“prejudice the right of churches and other public or private organisations, the ethos of which is based on religion or belief, acting in conformity with national constitutions and laws, to require individuals working for them to act in good faith and with loyalty to the organisation’s ethos.”
I accept that any employer can have that as a term of employment. The question is, where that would involve discrimination on the grounds of religion or belief or, indeed, conduct related to sexual orientation, whether an exemption is provided for such a contract to be lawful when it otherwise would not be. Is it the Government’s opinion that those are separate, or is it one? If they accept, as I believe they do, that it is one, it does not mean that I am right and the Government are wrong, but it would be helpful in framing our discussion.
I would also be grateful if the Solicitor-General confirmed that article 4(2) is there only to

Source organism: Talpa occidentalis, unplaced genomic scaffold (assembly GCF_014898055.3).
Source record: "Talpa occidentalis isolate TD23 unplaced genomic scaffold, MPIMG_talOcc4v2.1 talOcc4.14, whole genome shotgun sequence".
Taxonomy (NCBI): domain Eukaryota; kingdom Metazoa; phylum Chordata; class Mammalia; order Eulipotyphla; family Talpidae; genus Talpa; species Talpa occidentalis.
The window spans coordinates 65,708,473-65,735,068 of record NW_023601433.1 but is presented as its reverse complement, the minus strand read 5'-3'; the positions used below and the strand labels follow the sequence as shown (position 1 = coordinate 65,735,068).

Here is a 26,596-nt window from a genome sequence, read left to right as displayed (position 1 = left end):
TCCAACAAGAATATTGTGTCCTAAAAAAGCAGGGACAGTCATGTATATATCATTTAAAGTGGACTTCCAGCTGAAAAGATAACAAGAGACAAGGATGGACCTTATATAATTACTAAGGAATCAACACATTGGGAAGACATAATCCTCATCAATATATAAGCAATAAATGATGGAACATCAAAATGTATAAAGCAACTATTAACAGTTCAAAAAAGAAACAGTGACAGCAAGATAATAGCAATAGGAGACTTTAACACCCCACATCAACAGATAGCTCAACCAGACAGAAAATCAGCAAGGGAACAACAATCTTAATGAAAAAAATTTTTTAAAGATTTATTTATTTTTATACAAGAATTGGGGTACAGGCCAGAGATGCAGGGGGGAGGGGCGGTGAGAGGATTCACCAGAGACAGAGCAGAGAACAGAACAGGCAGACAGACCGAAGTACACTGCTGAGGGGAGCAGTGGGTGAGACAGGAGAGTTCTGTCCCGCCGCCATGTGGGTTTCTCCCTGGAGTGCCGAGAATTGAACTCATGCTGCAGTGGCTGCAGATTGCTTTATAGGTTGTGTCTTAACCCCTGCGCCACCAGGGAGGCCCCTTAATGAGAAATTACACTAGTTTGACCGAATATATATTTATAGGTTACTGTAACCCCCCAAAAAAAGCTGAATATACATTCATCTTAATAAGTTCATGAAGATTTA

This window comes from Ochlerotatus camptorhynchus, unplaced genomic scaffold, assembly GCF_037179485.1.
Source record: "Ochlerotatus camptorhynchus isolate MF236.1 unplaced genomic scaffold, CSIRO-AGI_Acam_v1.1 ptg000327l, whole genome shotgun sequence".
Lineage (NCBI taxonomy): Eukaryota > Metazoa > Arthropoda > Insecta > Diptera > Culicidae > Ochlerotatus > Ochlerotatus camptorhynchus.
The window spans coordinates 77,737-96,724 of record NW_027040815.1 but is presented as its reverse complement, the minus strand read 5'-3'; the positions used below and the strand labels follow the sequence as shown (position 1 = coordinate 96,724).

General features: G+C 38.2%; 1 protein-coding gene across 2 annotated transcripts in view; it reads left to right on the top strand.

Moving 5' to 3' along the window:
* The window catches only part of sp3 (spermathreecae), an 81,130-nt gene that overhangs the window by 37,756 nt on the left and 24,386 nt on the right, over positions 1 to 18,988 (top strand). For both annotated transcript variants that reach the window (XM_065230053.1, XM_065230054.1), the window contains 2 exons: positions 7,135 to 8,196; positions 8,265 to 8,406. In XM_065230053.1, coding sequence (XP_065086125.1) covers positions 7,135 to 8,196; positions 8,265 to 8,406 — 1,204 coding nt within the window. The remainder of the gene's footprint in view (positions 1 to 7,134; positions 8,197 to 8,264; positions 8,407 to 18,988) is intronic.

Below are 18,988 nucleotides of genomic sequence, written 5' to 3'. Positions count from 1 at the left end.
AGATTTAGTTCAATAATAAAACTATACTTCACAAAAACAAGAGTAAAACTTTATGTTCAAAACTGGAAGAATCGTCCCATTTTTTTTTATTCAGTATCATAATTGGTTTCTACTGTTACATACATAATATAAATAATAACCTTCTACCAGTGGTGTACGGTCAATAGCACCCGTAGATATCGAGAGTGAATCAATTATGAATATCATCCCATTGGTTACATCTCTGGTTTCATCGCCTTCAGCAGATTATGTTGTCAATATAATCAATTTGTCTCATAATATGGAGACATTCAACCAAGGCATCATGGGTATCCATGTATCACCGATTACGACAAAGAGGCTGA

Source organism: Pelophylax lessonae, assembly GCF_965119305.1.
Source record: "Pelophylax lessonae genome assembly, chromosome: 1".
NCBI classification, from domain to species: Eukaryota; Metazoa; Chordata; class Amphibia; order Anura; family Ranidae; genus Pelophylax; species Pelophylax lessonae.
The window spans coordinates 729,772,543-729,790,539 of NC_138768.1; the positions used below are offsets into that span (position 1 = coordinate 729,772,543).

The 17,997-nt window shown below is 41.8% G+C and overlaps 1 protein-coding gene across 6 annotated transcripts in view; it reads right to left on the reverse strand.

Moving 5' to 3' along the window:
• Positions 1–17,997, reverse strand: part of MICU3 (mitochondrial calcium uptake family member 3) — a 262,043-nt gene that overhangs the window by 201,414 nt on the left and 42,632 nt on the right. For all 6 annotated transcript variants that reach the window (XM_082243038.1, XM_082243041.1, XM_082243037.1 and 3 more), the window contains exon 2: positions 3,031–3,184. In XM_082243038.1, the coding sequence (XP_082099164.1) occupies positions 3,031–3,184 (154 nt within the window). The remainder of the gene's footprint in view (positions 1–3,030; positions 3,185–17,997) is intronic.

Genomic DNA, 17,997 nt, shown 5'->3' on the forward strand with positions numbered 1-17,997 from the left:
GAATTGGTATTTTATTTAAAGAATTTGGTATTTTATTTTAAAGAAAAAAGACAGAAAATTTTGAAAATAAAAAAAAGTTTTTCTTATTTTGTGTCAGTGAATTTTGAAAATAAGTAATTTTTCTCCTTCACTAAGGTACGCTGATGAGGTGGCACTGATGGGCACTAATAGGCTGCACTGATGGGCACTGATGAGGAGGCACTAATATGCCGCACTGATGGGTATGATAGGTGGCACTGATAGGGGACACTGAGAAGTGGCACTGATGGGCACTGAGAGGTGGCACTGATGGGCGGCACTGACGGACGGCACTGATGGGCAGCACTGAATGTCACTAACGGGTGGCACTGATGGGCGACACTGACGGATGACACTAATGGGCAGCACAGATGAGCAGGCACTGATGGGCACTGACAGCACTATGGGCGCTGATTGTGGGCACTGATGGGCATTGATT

“maintain national legislation in force at the date of adoption of this Directive or provide for future legislation incorporating national practices existing at the date of adoption of this Directive”.
In other words, brand new practice cannot rely on the dispensation.
9.45 am
My third question is whether ethos alone can constitute the genuine, legitimate and justified occupational requirement. Will the Minister comment on the words,
“by reason of the nature of these activities or of the context in which they are carried out, a person’s religion or belief constitute a genuine, legitimate and justified occupational requirement, having regard to the organisation’s ethos”?
In other words, could—if all other requirements are met—an employer with such an ethos say, “You are not in compliance with our ethos ab initio, regardless of the work that you do”? I have asked that question previously in discussions on the Bill.
The matter is important because I accept that there will be cases where someone’s job requires them to do something that they cannot do. If the organisation has an ethos and meeting those needs is an occupational requirement, that will fall within the exemption. I accept that, but I would like the Minister to clarify whether compliance with an ethos alone is sufficient, or whether some impact on the way in which the person carries out the job should also be part of the case. In addition, is it the case that that cannot just be assumed and that it has to be shown to be part of the case?